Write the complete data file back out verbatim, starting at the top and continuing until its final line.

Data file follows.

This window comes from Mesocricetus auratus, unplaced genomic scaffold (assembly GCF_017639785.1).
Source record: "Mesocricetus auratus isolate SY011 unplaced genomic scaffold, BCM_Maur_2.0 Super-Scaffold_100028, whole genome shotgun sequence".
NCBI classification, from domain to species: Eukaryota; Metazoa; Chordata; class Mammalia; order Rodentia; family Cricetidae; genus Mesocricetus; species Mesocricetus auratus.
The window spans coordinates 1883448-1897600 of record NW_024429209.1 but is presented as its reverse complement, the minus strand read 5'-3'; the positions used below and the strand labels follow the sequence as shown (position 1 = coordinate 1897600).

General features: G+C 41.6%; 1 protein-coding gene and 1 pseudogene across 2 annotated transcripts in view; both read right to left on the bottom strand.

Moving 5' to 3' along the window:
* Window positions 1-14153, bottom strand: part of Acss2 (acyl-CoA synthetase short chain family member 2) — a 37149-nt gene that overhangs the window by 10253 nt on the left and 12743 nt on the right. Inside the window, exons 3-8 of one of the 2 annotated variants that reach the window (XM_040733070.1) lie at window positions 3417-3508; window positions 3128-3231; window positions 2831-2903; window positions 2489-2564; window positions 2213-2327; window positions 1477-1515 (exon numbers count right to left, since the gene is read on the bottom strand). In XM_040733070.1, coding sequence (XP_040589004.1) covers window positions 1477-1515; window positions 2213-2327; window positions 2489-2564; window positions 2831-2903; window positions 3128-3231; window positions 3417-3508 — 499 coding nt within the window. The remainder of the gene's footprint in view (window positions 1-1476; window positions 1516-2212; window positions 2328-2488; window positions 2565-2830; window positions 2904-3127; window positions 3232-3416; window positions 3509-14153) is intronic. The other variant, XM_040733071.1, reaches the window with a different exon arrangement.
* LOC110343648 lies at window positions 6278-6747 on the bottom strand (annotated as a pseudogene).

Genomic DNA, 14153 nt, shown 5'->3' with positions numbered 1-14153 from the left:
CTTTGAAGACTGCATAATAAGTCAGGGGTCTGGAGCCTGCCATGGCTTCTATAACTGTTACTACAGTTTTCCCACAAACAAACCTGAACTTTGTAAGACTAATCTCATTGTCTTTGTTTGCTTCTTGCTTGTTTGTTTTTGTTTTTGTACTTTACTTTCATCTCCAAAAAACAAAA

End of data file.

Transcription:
This window comes from Mesocricetus auratus, unplaced genomic scaffold (assembly GCF_017639785.1).
Source record: "Mesocricetus auratus isolate SY011 unplaced genomic scaffold, BCM_Maur_2.0 Super-Scaffold_100028, whole genome shotgun sequence".
NCBI classification, from domain to species: Eukaryota; Metazoa; Chordata; class Mammalia; order Rodentia; family Cricetidae; genus Mesocricetus; species Mesocricetus auratus.
The window spans coordinates 1883448-1897600 of record NW_024429209.1 but is presented as its reverse complement, the minus strand read 5'-3'; the positions used below and the strand labels follow the sequence as shown (position 1 = coordinate 1897600).

General features: G+C 41.6%; 1 protein-coding gene and 1 pseudogene across 2 annotated transcripts in view; both read right to left on the bottom strand.

Moving 5' to 3' along the window:
* Window positions 1-14153, bottom strand: part of Acss2 (acyl-CoA synthetase short chain family member 2) — a 37149-nt gene that overhangs the window by 10253 nt on the left and 12743 nt on the right. Inside the window, exons 3-8 of one of the 2 annotated variants that reach the window (XM_040733070.1) lie at window positions 3417-3508; window positions 3128-3231; window positions 2831-2903; window positions 2489-2564; window positions 2213-2327; window positions 1477-1515 (exon numbers count right to left, since the gene is read on the bottom strand). In XM_040733070.1, coding sequence (XP_040589004.1) covers window positions 1477-1515; window positions 2213-2327; window positions 2489-2564; window positions 2831-2903; window positions 3128-3231; window positions 3417-3508 — 499 coding nt within the window. The remainder of the gene's footprint in view (window positions 1-1476; window positions 1516-2212; window positions 2328-2488; window positions 2565-2830; window positions 2904-3127; window positions 3232-3416; window positions 3509-14153) is intronic. The other variant, XM_040733071.1, reaches the window with a different exon arrangement.
* LOC110343648 lies at window positions 6278-6747 on the bottom strand (annotated as a pseudogene).

Genomic DNA, 14153 nt, shown 5'->3' with positions numbered 1-14153 from the left:
CTTTGAAGACTGCATAATAAGTCAGGGGTCTGGAGCCTGCCATGGCTTCTATAACTGTTACTACAGTTTTCCCACAAACAAACCTGAACTTTGTAAGACTAATCTCATTGTCTTTGTTTGCTTCTTGCTTGTTTGTTTTTGTTTTTGTACTTTACTTTCATCTCCAAAAAACAAAA